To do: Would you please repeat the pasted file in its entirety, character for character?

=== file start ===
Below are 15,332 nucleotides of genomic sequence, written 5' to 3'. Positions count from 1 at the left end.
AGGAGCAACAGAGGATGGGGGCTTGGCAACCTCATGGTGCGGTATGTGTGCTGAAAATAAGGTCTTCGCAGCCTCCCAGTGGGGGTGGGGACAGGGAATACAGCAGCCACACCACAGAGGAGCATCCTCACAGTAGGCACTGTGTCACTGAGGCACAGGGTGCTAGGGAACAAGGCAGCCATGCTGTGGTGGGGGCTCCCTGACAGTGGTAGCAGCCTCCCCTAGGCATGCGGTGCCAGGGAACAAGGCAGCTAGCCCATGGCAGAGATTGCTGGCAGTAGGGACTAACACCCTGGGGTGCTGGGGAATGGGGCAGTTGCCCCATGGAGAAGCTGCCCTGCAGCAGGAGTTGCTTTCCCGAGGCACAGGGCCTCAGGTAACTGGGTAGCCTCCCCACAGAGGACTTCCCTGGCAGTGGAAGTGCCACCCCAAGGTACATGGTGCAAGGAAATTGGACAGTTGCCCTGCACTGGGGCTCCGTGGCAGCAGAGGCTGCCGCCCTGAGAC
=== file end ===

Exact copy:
Below are 15,332 nucleotides of genomic sequence, written 5' to 3'. Positions count from 1 at the left end.
AGGAGCAACAGAGGATGGGGGCTTGGCAACCTCATGGTGCGGTATGTGTGCTGAAAATAAGGTCTTCGCAGCCTCCCAGTGGGGGTGGGGACAGGGAATACAGCAGCCACACCACAGAGGAGCATCCTCACAGTAGGCACTGTGTCACTGAGGCACAGGGTGCTAGGGAACAAGGCAGCCATGCTGTGGTGGGGGCTCCCTGACAGTGGTAGCAGCCTCCCCTAGGCATGCGGTGCCAGGGAACAAGGCAGCTAGCCCATGGCAGAGATTGCTGGCAGTAGGGACTAACACCCTGGGGTGCTGGGGAATGGGGCAGTTGCCCCATGGAGAAGCTGCCCTGCAGCAGGAGTTGCTTTCCCGAGGCACAGGGCCTCAGGTAACTGGGTAGCCTCCCCACAGAGGACTTCCCTGGCAGTGGAAGTGCCACCCCAAGGTACATGGTGCAAGGAAATTGGACAGTTGCCCTGCACTGGGGCTCCGTGGCAGCAGAGGCTGCCGCCCTGAGAC